Reflection from Dr. Morgan on the 2010 Earthquake in Haiti

Eleven years ago today, at 4:53 pm, the earth in Haiti shook for 30 seconds.

In its wake, over 200,000 people died.  

Thousands  were left amputees,  hundreds of thousands  homeless. 

All in the aftermath of a cataclysmic thirty seconds.


It seems so long ago — eleven years. World events  careen along , exhausting us. Political tensions,  global warming, floods, cyclones. In this pandemic that has claimed the lives of nearly 2 million, it’s hard to make sense of the world. 

I find myself asking “Why is this happening now? Why me? Why us?”.

Last week  I came upon some notes from a retreat I’d taken about five years ago.  On one page I’d written “Ask the right question“.  That question ,  we’ve learned again and again as we continue our collective journey, is not the usually unanswerable “why me?”  but instead “How do I find I meaning in the current moment?”.

I believe that that important question is answered every day, all around me, but I need to keep my eyes open.  For example it’s answered when a high school student, Toby Baer, and his mother and father and brother and sister decide that they can do something to make the world better, and they organize a basketball tournament four years in a row to raise funds for Lamp.  It’s answered in an email I received recently from Dr Hyppolite, who told me that while there was a shooting in the zone of our health center one day earlier, the staff is back to work today, unshaken and resolute.  It was answered when we provided emergency care to the homeless and injured following the 2010 magnitude 7.0 earthquake, and it continues to be answered each day when we see, and are moved by  a mother’s warm embrace of her baby, made well because of treatment they’ve received at Lamp.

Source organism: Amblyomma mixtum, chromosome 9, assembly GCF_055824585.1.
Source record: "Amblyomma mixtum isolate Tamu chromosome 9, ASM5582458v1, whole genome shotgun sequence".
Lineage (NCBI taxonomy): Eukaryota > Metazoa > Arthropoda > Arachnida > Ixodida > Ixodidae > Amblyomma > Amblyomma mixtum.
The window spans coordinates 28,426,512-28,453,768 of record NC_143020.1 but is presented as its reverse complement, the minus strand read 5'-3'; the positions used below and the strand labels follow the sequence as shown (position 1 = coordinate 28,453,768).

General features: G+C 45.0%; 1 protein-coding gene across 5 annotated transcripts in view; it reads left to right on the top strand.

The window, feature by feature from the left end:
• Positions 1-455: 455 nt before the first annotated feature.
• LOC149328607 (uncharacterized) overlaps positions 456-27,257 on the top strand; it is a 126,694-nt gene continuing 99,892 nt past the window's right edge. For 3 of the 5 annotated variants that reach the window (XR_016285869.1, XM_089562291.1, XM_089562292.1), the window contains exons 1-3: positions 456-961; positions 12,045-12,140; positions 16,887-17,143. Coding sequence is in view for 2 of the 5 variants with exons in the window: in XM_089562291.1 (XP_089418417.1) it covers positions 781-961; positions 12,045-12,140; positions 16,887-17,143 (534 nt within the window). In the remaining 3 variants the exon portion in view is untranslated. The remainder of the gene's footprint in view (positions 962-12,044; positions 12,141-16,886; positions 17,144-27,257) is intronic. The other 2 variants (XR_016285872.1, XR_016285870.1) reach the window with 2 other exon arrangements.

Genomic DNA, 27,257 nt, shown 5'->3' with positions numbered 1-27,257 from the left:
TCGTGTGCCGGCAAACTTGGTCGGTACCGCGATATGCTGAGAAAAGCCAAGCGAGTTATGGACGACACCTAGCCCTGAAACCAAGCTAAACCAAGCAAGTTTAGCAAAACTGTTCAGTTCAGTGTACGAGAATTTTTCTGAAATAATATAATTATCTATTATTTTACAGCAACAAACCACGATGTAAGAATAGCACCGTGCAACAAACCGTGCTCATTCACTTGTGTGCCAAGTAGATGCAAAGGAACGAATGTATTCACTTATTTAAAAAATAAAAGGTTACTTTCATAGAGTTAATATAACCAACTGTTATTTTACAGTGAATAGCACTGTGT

We all yearn for meaning in our lives. I am convinced that it’s all around us. Tragic events will continue to befall our world, but when we ask the right question and see such creative and courageous and loving responses, we’ll be strengthened anew.  

Today I’ll invite you to set your alarm on your cellphone for 4:53pm, the exact time at which the earth shook so violently eleven years ago.  Let’s  reflect on that tragic event , but not stop there. Let’s look for meaning in our world and today and let’s  work in some concrete way to reflect that meaning to those around us.

In friendship- 


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